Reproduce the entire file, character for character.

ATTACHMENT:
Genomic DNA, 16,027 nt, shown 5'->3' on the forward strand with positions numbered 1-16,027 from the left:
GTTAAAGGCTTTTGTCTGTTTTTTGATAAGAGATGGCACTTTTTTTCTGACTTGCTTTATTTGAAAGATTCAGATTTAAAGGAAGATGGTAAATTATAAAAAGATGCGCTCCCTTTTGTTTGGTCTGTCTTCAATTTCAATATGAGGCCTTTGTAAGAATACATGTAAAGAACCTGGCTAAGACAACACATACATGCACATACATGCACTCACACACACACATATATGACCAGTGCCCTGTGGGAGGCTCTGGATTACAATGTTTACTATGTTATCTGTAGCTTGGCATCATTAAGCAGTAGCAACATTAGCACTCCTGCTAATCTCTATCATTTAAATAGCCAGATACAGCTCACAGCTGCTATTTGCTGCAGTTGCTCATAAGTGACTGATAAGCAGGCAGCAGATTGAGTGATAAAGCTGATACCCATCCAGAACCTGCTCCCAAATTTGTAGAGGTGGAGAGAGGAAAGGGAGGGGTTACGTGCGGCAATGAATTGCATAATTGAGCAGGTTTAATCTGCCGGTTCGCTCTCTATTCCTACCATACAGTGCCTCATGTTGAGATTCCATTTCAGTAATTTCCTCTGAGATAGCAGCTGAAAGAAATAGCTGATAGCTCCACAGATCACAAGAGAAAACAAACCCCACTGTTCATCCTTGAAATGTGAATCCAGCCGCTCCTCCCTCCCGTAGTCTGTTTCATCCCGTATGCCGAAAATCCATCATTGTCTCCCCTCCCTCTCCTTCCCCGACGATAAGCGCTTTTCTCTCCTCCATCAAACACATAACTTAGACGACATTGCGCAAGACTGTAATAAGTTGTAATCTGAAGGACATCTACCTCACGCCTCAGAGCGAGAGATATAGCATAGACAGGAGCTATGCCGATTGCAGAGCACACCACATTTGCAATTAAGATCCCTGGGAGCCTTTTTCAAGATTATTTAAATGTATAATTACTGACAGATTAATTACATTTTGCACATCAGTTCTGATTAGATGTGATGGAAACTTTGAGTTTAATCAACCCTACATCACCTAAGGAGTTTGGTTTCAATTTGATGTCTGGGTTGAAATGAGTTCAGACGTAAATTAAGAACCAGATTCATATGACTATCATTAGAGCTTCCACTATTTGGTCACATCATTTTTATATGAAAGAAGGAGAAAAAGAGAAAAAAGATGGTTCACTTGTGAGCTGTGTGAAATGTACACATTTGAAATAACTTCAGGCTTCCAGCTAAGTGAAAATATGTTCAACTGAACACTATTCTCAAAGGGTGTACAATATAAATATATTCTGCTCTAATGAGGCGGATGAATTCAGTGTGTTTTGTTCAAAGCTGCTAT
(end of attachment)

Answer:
Genomic DNA, 16,027 nt, shown 5'->3' on the forward strand with positions numbered 1-16,027 from the left:
GTTAAAGGCTTTTGTCTGTTTTTTGATAAGAGATGGCACTTTTTTTCTGACTTGCTTTATTTGAAAGATTCAGATTTAAAGGAAGATGGTAAATTATAAAAAGATGCGCTCCCTTTTGTTTGGTCTGTCTTCAATTTCAATATGAGGCCTTTGTAAGAATACATGTAAAGAACCTGGCTAAGACAACACATACATGCACATACATGCACTCACACACACACATATATGACCAGTGCCCTGTGGGAGGCTCTGGATTACAATGTTTACTATGTTATCTGTAGCTTGGCATCATTAAGCAGTAGCAACATTAGCACTCCTGCTAATCTCTATCATTTAAATAGCCAGATACAGCTCACAGCTGCTATTTGCTGCAGTTGCTCATAAGTGACTGATAAGCAGGCAGCAGATTGAGTGATAAAGCTGATACCCATCCAGAACCTGCTCCCAAATTTGTAGAGGTGGAGAGAGGAAAGGGAGGGGTTACGTGCGGCAATGAATTGCATAATTGAGCAGGTTTAATCTGCCGGTTCGCTCTCTATTCCTACCATACAGTGCCTCATGTTGAGATTCCATTTCAGTAATTTCCTCTGAGATAGCAGCTGAAAGAAATAGCTGATAGCTCCACAGATCACAAGAGAAAACAAACCCCACTGTTCATCCTTGAAATGTGAATCCAGCCGCTCCTCCCTCCCGTAGTCTGTTTCATCCCGTATGCCGAAAATCCATCATTGTCTCCCCTCCCTCTCCTTCCCCGACGATAAGCGCTTTTCTCTCCTCCATCAAACACATAACTTAGACGACATTGCGCAAGACTGTAATAAGTTGTAATCTGAAGGACATCTACCTCACGCCTCAGAGCGAGAGATATAGCATAGACAGGAGCTATGCCGATTGCAGAGCACACCACATTTGCAATTAAGATCCCTGGGAGCCTTTTTCAAGATTATTTAAATGTATAATTACTGACAGATTAATTACATTTTGCACATCAGTTCTGATTAGATGTGATGGAAACTTTGAGTTTAATCAACCCTACATCACCTAAGGAGTTTGGTTTCAATTTGATGTCTGGGTTGAAATGAGTTCAGACGTAAATTAAGAACCAGATTCATATGACTATCATTAGAGCTTCCACTATTTGGTCACATCATTTTTATATGAAAGAAGGAGAAAAAGAGAAAAAAGATGGTTCACTTGTGAGCTGTGTGAAATGTACACATTTGAAATAACTTCAGGCTTCCAGCTAAGTGAAAATATGTTCAACTGAACACTATTCTCAAAGGGTGTACAATATAAATATATTCTGCTCTAATGAGGCGGATGAATTCAGTGTGTTTTGTTCAAAGCTGCTAT